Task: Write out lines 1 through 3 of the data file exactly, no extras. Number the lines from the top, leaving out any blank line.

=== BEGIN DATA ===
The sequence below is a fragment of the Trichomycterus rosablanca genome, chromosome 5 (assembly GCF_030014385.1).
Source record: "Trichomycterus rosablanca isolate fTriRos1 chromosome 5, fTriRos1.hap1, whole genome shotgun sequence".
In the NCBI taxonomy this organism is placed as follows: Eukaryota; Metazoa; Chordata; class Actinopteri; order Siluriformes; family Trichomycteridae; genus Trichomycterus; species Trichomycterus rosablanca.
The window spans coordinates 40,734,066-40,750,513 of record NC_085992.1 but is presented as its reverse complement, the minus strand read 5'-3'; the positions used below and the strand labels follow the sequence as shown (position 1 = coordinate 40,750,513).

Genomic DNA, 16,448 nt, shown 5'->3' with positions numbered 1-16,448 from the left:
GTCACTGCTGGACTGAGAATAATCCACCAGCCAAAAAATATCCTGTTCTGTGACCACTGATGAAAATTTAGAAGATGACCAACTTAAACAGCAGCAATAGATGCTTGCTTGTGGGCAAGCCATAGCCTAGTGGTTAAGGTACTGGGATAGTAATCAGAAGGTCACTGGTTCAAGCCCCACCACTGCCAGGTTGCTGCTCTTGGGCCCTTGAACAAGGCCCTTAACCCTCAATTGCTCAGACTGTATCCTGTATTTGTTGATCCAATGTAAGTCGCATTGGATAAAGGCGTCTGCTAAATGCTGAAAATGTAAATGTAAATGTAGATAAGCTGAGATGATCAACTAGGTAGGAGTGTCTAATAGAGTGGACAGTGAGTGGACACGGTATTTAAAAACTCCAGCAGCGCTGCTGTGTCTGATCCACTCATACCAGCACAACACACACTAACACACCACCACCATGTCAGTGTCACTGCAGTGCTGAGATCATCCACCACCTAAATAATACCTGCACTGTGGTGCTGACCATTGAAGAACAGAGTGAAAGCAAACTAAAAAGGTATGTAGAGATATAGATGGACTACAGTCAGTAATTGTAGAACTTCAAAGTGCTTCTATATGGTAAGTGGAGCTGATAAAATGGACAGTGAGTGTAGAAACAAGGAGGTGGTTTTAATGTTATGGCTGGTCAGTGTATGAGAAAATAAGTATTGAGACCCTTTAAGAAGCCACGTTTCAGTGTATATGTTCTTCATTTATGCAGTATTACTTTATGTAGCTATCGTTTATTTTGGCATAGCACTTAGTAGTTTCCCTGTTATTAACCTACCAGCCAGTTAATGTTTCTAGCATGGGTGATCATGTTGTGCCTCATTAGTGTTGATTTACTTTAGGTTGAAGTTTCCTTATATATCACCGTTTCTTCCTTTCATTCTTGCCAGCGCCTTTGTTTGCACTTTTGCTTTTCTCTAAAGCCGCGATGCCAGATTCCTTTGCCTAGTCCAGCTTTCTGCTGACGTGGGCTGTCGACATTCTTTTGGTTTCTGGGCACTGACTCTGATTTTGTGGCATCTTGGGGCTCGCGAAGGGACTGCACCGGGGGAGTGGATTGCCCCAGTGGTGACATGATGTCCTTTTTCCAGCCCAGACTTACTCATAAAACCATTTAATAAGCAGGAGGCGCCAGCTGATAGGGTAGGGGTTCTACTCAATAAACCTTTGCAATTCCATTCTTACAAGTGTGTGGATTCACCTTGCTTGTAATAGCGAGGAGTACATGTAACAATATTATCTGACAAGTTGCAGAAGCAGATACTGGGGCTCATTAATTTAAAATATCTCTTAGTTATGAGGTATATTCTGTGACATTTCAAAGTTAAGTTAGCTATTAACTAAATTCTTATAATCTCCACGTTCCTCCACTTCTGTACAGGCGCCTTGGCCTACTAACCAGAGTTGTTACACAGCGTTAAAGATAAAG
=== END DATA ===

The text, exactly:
The sequence below is a fragment of the Trichomycterus rosablanca genome, chromosome 5 (assembly GCF_030014385.1).
Source record: "Trichomycterus rosablanca isolate fTriRos1 chromosome 5, fTriRos1.hap1, whole genome shotgun sequence".
In the NCBI taxonomy this organism is placed as follows: Eukaryota; Metazoa; Chordata; class Actinopteri; order Siluriformes; family Trichomycteridae; genus Trichomycterus; species Trichomycterus rosablanca.